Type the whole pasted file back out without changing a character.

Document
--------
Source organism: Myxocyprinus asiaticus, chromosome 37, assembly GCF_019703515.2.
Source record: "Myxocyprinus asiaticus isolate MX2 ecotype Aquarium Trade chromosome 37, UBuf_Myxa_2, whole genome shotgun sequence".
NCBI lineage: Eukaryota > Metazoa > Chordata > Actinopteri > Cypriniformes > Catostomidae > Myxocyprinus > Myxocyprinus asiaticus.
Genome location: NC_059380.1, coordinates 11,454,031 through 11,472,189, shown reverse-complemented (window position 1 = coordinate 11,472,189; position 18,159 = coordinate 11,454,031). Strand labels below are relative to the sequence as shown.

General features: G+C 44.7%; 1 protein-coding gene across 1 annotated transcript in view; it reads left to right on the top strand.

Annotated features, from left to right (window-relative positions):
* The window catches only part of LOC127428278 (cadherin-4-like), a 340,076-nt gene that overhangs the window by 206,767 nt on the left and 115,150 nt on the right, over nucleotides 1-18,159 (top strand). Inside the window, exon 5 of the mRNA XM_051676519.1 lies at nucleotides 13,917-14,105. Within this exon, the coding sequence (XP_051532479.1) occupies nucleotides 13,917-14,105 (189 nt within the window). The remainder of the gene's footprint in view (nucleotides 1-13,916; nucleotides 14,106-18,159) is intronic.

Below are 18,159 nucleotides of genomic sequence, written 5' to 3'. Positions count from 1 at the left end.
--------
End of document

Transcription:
Source organism: Myxocyprinus asiaticus, chromosome 37, assembly GCF_019703515.2.
Source record: "Myxocyprinus asiaticus isolate MX2 ecotype Aquarium Trade chromosome 37, UBuf_Myxa_2, whole genome shotgun sequence".
NCBI lineage: Eukaryota > Metazoa > Chordata > Actinopteri > Cypriniformes > Catostomidae > Myxocyprinus > Myxocyprinus asiaticus.
Genome location: NC_059380.1, coordinates 11,454,031 through 11,472,189, shown reverse-complemented (window position 1 = coordinate 11,472,189; position 18,159 = coordinate 11,454,031). Strand labels below are relative to the sequence as shown.

General features: G+C 44.7%; 1 protein-coding gene across 1 annotated transcript in view; it reads left to right on the top strand.

Annotated features, from left to right (window-relative positions):
* The window catches only part of LOC127428278 (cadherin-4-like), a 340,076-nt gene that overhangs the window by 206,767 nt on the left and 115,150 nt on the right, over nucleotides 1-18,159 (top strand). Inside the window, exon 5 of the mRNA XM_051676519.1 lies at nucleotides 13,917-14,105. Within this exon, the coding sequence (XP_051532479.1) occupies nucleotides 13,917-14,105 (189 nt within the window). The remainder of the gene's footprint in view (nucleotides 1-13,916; nucleotides 14,106-18,159) is intronic.

Below are 18,159 nucleotides of genomic sequence, written 5' to 3'. Positions count from 1 at the left end.